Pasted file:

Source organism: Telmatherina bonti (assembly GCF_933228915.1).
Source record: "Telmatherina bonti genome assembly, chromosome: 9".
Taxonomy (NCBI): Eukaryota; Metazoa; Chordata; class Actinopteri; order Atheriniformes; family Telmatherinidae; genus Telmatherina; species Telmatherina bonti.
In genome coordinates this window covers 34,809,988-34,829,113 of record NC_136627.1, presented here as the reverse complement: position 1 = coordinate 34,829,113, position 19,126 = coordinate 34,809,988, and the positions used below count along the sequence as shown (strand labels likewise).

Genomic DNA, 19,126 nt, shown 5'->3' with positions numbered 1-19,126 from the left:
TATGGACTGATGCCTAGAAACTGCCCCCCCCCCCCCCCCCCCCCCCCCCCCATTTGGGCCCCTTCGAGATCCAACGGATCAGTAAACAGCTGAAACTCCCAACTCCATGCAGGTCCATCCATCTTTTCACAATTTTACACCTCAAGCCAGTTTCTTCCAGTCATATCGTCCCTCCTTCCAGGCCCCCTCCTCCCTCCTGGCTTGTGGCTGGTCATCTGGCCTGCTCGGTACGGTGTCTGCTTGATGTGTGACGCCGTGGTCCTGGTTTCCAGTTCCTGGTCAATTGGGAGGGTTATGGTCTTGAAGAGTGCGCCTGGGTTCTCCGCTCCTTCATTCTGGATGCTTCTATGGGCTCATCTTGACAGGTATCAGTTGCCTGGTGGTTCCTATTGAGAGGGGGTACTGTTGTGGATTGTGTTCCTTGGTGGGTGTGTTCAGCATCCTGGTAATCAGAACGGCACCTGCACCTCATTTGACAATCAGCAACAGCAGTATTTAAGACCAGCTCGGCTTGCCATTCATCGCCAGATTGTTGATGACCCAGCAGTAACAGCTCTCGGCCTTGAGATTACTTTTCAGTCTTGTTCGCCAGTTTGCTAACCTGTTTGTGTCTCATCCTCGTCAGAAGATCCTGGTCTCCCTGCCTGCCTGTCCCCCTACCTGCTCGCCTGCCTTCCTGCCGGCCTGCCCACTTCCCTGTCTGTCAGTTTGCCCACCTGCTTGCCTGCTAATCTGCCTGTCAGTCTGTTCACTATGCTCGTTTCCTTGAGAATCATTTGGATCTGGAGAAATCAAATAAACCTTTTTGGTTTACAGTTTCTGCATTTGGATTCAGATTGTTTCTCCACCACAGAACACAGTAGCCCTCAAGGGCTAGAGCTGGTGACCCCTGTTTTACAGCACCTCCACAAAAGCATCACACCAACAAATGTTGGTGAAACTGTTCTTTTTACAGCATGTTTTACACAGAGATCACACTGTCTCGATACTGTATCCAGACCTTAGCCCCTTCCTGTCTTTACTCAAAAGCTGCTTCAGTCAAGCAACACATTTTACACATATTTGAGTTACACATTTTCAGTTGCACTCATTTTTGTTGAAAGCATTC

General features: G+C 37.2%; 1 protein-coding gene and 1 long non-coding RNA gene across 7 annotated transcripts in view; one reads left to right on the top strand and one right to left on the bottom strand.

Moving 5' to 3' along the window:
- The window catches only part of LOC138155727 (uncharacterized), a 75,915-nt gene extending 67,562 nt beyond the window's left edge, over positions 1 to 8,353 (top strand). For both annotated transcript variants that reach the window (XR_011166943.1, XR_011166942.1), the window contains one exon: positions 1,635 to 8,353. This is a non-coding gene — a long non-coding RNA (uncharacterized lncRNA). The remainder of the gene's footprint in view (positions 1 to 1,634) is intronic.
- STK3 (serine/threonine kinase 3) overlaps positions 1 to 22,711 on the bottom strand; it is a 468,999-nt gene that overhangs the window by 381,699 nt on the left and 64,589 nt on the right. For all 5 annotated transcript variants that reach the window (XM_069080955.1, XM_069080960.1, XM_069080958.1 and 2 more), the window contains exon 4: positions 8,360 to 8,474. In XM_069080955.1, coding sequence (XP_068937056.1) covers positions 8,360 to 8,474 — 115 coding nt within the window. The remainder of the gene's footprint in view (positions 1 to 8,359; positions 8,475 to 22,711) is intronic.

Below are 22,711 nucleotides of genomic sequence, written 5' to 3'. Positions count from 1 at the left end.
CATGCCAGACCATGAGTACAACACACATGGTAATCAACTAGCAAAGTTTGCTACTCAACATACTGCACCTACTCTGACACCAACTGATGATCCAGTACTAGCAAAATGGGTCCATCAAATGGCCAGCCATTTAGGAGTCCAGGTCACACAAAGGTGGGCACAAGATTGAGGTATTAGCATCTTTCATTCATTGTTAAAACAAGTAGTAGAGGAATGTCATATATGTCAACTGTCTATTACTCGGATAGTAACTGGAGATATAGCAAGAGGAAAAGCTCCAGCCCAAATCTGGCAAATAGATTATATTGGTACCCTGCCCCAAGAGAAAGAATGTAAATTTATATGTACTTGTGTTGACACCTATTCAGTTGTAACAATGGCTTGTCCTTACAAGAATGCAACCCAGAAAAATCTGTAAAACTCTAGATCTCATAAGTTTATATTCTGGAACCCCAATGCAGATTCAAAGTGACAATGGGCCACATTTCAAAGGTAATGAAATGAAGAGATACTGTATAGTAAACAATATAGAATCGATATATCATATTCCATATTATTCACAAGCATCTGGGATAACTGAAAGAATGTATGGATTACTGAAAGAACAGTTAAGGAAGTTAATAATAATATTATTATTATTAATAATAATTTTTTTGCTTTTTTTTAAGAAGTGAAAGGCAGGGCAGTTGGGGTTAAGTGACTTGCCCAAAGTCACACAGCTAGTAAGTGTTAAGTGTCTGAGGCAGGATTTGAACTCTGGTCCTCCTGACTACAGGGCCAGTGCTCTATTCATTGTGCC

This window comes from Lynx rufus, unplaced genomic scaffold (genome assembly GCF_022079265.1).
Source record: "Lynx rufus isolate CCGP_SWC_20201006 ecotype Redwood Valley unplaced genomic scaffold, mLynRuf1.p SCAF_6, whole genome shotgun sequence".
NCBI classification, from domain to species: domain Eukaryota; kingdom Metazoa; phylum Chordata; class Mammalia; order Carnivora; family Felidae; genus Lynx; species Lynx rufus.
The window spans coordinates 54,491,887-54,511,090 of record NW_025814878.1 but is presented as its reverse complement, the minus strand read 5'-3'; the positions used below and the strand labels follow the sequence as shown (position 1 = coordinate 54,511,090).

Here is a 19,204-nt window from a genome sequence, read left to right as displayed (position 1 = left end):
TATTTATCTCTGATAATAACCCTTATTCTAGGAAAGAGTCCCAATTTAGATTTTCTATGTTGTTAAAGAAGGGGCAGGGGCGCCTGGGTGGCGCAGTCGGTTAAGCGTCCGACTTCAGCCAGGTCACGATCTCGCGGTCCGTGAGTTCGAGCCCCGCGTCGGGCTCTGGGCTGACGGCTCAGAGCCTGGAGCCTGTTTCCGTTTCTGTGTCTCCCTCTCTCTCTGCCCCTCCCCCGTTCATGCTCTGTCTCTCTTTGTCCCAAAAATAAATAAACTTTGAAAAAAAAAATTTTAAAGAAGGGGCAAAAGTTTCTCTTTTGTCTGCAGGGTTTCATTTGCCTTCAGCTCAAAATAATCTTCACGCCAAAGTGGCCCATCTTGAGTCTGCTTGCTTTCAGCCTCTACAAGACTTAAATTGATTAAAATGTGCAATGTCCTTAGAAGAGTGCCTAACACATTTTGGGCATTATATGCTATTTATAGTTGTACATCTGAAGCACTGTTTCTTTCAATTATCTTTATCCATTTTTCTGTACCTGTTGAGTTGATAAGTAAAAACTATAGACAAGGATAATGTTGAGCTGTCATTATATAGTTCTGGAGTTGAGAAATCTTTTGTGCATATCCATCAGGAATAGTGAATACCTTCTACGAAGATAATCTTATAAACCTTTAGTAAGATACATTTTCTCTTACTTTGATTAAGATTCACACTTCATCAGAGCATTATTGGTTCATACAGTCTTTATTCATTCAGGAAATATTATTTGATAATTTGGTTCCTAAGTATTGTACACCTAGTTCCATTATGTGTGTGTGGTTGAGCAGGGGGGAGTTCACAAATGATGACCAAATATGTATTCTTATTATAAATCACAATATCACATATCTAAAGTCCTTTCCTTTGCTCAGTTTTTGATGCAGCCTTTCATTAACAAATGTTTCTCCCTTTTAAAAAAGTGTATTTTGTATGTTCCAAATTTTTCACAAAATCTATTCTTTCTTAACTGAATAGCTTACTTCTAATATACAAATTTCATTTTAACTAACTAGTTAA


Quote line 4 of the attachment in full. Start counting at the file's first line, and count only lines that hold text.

In genome coordinates this window covers 34,809,988-34,829,113 of record NC_136627.1, presented here as the reverse complement: position 1 = coordinate 34,829,113, position 19,126 = coordinate 34,809,988, and the positions used below count along the sequence as shown (strand labels likewise).